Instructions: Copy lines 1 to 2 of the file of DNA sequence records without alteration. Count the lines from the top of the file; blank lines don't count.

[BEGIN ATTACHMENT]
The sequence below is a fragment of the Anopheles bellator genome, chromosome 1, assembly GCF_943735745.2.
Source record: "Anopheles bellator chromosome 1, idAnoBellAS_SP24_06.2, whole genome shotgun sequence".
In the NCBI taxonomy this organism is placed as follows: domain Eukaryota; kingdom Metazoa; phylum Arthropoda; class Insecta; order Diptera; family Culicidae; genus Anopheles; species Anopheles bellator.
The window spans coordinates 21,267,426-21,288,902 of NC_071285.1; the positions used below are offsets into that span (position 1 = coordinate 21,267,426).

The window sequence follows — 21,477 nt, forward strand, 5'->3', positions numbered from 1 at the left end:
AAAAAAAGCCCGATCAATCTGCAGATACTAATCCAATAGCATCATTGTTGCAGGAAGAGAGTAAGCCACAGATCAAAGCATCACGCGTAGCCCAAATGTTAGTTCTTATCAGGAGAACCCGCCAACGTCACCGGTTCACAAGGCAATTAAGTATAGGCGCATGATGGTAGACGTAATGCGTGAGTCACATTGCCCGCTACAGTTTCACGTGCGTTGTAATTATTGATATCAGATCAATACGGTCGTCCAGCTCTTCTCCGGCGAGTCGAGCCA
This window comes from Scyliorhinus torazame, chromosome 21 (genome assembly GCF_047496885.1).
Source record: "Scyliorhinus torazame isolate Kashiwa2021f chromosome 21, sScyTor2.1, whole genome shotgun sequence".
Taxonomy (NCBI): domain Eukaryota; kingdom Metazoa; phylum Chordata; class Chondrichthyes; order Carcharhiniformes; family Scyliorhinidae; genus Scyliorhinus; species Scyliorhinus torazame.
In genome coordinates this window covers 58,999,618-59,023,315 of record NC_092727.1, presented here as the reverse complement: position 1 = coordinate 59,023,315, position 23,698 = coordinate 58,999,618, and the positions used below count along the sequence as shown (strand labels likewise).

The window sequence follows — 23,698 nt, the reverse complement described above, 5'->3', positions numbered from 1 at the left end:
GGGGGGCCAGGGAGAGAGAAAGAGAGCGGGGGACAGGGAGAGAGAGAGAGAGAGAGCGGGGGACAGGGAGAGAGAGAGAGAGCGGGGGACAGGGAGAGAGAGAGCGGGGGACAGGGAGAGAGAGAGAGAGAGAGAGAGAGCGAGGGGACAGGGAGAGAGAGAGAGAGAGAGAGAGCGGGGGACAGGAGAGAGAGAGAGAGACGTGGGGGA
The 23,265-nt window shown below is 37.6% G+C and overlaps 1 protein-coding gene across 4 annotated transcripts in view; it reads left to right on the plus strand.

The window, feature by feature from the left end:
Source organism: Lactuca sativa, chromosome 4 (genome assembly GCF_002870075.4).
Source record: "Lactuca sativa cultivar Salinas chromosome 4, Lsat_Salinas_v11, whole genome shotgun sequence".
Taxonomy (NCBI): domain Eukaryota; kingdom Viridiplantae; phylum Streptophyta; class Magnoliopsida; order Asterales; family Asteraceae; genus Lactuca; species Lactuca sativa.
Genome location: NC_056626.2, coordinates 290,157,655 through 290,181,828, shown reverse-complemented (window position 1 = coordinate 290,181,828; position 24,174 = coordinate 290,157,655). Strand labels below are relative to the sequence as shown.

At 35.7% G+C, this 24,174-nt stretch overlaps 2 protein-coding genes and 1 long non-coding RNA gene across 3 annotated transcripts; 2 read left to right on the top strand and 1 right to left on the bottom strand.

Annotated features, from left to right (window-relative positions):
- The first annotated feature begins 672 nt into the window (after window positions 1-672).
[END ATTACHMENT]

The sequence below is a fragment of the Anopheles bellator genome, chromosome 1, assembly GCF_943735745.2.
Source record: "Anopheles bellator chromosome 1, idAnoBellAS_SP24_06.2, whole genome shotgun sequence".